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Discernment: revisited

Discernment: revisited

Alban Institute is re-issuing Charles M. Olsen’s and Danny Morris’ Discerning God’s Will Together “with a new introduction and updating of the text. The cover is changed from a mosaic of three attentive sheep in the presence of the shepherd to three loping gazelles, indicating community and graceful, forward motion. But why? What have we learned over the fifteen years of attempting to practice discernment in leadership circles of congregations and assemblies? And why now? What still needs to be engaged and instilled?” Olsen writes:

So with the reissue of this book, where are we now with discernment? A doctoral candidate working on the subject of the fifteen year experience with the ten spiritual discernment movements that we had presented in the book asked, “What advice do you have to offer?” I impulsively said, “Stay with it. It is worth the effort.”

The transformation in the way we meet and decide is a continuing one and not a short term fix. It may take decades and even centuries. Folks continue to apply the ten movements and find connections to their own traditions and life situations.

Discernmentarians are finding ways to integrate them within the parliamentary culture we have inherited. Practicing discernment also opens our sight to the gifts that come from decision making practices of other cultures and religious traditions. In increasingly pluralistic cultures, Acts 15 continues to offer a way.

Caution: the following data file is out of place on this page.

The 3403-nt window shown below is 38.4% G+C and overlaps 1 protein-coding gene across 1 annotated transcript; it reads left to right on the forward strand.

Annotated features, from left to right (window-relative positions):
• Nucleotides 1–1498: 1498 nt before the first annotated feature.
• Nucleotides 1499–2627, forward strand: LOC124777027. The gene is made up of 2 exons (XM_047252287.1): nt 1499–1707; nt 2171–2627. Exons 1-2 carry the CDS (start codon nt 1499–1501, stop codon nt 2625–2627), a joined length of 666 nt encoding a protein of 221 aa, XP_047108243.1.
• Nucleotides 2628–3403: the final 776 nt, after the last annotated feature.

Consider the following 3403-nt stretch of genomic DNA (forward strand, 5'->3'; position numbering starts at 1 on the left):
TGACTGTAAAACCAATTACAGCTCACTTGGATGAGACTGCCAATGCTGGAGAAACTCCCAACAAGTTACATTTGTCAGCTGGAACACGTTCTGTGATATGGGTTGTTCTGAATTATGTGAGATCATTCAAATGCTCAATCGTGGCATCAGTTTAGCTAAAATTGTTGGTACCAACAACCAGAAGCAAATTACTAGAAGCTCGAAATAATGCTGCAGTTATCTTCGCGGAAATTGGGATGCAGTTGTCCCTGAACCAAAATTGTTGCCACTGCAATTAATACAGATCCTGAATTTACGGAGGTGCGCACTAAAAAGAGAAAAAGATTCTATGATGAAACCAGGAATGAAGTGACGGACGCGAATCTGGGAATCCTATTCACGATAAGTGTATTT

Stay with it in the midst of multiple cultures and world views.

Stay with it when personal preferences and personality styles operate together.

Stay with it, even when the biblical and doctrinal sources seem to lead in divergent paths.

Engaging in the practice of patient, prayerful discernment may seem at times messy, sometimes contradictory, and often conflicting. We will experience both delight and the disillusion with it. The Spirit will often turn us on our heads. But the practice is worth it. Stay with it.


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